Merrill Bleeds More Brokers at HQ Office, to Morgan Stanley’s Benefit
(Corrects 12th paragraph to remove reference to Andy Sieg being quoted in Merrill’s ads. He was quoted in a press release about the campaign, but not directly in an ad.)
Another group of Merrill veterans who had worked at the firm’s headquarters office in downtown New York have joined Morgan Stanley.
Brian G. O’Connor, Mary Ann (“Missy”) Long and Kevin M. Murray, who had each been with Merrill for two decades, left the firm’s branch at 2 World Financial Center on Friday for Morgan Stanley’s midtown 1290 Avenue of the Americas branch on Friday, said a team member, who spoke on condition of anonymity.
The three generated a combined $3 million in production and managed around $600 million in mostly ultra-high-net-worth client assets, the source and two others advisors at Merrill and Morgan Stanley said. O’Connor and Murray are longtime partners who previously worked with Long’s now-retired father.
The team’s departure reflects dissatisfaction with changes at Merrill since its 2009 takeover by Bank of America and, to some extent, the firm’s decision to prohibit brokers from charging commissions on individual retirement accounts, the sources said.
The downtown Manhattan “flagship branch,” as it calls itself on its website, has been particularly vulnerable. Seven other multi-million dollar producers have left the Liberty Street/WFC branch since December, including solo practitioners and teams. Five of the seven joined Morgan Stanley.
Other metropolitan New York branches have lost at least 11 advisors in recent months, eight of whom went to Morgan Stanley.
A Merrill spokeswoman confirmed the departures of O’Connor, Murray and Long, but declined further comment.
The exit occurred on the same weekend that Merrill unveiled a nationwide advertising campaign reviving the firm’s iconographic “Merrill is bullish” slogan. “We’re bullish on the future – yours,” the new print, digital and radio ads declare, differentiating themselves from Merrill’s classic “bullish on America” campaigns. In addition to touting Merrill’s ability to connect clients to just the right member of its 14,000 brokerage force, Merrill’s new imaging promises to give clients advice and guidance across its parent’s banking and web channels, including “online, in person or through our app.”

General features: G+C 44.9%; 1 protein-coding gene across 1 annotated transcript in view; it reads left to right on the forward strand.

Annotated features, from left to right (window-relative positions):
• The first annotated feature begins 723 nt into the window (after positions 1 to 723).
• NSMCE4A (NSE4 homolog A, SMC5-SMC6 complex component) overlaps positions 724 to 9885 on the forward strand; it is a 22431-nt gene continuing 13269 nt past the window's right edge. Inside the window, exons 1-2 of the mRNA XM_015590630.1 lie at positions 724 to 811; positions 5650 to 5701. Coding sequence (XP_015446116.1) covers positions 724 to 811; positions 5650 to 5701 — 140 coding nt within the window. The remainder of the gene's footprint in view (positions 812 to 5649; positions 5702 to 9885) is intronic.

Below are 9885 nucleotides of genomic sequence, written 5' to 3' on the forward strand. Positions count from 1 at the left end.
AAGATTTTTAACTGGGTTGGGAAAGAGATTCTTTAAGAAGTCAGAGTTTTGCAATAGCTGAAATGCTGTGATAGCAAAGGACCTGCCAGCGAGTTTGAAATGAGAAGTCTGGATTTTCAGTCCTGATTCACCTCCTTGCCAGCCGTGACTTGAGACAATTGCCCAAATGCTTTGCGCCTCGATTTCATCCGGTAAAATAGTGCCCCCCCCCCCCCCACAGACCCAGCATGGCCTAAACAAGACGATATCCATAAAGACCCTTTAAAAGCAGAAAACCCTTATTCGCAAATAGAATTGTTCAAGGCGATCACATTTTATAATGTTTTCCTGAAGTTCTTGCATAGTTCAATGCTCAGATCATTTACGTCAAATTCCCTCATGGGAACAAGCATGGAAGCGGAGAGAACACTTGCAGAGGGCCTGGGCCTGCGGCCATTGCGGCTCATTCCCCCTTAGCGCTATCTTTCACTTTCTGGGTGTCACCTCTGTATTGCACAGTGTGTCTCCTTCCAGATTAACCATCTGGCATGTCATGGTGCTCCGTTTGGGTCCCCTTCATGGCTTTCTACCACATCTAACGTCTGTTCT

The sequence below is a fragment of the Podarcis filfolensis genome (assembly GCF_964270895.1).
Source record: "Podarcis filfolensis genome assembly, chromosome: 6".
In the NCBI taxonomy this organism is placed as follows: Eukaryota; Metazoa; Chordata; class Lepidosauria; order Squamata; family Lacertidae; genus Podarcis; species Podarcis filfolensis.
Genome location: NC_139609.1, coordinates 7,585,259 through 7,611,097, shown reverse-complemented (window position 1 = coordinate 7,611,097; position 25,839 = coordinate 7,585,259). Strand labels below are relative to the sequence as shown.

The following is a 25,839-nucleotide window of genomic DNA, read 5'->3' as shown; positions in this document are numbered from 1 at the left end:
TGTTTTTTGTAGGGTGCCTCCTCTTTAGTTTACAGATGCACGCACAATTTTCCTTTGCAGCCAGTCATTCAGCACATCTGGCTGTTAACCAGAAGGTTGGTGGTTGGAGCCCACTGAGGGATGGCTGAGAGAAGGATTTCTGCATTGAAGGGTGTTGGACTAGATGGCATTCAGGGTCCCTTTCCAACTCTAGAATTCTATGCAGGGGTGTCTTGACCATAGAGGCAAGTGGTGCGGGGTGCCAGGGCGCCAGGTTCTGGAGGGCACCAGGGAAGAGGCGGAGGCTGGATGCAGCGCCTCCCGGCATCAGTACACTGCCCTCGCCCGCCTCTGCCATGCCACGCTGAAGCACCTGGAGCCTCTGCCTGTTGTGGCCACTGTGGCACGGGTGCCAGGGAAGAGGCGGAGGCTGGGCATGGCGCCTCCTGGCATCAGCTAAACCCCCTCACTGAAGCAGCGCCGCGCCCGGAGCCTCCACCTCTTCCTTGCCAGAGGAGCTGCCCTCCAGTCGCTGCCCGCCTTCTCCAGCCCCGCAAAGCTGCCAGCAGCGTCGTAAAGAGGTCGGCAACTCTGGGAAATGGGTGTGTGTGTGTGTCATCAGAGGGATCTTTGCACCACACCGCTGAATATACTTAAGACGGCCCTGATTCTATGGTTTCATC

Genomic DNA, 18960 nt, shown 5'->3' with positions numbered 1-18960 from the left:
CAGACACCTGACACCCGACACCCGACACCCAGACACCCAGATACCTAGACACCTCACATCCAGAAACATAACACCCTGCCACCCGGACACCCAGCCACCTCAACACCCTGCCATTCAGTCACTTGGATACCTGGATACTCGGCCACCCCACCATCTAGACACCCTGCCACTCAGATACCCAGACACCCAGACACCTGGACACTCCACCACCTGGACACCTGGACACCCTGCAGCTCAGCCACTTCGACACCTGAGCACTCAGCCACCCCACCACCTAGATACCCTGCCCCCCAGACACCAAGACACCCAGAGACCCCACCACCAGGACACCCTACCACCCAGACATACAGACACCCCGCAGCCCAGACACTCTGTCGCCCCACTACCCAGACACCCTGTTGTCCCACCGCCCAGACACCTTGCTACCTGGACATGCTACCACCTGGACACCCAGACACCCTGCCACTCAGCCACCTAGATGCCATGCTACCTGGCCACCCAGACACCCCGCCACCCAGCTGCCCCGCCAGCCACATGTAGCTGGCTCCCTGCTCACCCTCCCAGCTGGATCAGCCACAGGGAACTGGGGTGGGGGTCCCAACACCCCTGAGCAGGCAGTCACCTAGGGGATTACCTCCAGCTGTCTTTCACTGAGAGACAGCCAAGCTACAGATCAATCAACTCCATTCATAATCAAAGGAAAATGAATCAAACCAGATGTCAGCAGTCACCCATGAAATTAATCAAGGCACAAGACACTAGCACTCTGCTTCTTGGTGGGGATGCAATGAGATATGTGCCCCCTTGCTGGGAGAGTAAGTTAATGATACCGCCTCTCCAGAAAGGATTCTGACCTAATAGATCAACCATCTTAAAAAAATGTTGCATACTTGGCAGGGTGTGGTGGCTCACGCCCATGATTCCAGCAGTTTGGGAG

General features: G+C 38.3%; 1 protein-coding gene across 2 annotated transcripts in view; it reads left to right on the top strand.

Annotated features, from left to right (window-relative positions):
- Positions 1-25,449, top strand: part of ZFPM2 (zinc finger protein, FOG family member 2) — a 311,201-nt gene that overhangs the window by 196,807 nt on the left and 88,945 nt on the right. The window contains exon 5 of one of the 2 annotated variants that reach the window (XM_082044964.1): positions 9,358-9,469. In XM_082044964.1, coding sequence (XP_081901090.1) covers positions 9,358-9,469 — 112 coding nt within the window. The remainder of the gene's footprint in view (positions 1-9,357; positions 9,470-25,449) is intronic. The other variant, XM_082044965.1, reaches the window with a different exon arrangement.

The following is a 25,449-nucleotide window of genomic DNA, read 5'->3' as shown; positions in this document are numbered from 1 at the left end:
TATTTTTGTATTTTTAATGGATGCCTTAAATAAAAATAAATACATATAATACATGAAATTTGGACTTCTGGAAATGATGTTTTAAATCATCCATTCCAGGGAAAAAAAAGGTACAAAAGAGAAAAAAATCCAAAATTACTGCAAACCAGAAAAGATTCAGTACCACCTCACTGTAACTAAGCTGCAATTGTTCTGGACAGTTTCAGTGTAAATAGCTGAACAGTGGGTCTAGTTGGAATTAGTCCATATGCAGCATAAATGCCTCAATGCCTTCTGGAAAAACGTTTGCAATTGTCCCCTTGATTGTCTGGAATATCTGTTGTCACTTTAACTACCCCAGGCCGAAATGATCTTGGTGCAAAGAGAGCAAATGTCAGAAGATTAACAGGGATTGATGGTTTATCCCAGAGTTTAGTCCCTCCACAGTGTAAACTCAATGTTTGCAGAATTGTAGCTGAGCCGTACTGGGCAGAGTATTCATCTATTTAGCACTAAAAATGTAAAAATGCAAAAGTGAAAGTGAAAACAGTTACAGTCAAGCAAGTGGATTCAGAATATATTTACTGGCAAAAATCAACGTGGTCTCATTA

The ads, which will unfold in two stages from now through December, piggyback on Merrill’s attempt last year to differentiate itself from rivals by proclaiming that its abolition of retirement account commissions and adoption of a fiduciary standard show its commitment to working in clients’ best interests and abandoning the status quo.
In a fast-moving world in which “technology, politics, demographics [are] all constantly altering course,” Merrill has “pioneered a unique, more personal approach to investing: One that puts the interests of our clients first,” the new ads say. “It starts by being open and transparent about what we do. We’ll explain the services you’ll get and, just as importantly, what you’ll pay for them.”
Whether Merrill executives can resolve the tensions between transparency to customers about pricing without alienating advisors is being closely watched.
Andy Sieg, the new head of Merrill Lynch Wealth Management, must work to appease brokers while remaining obedient to the dictates of his Bank of America bosses. One reason that the firm adopted the hard-line policy against commissions in retirement accounts is that such accounts are more vulnerable to class-action lawsuits under the Department of Labor’s fiduciary rule, something the bank that was battered by financial-crisis lawsuits is determined to avoid.
Sieg’s challenge was further underlined by a proxy statement the bank filled on Monday, promising Bank of America investors that its wealth businesses will “drive growth through additions of advisors and other client-facing professionals” as part of the bank’s “integrated business model.”
O’Connor started his career at First Investors Management Company in 1991 but joined Merrill Lynch after less than a year, according to his Financial Industry Regulatory Authority BrokerCheck report. Murray started his career at Merrill in 1994, and Long began her career at the firm in 1997, according to BrokerCheck.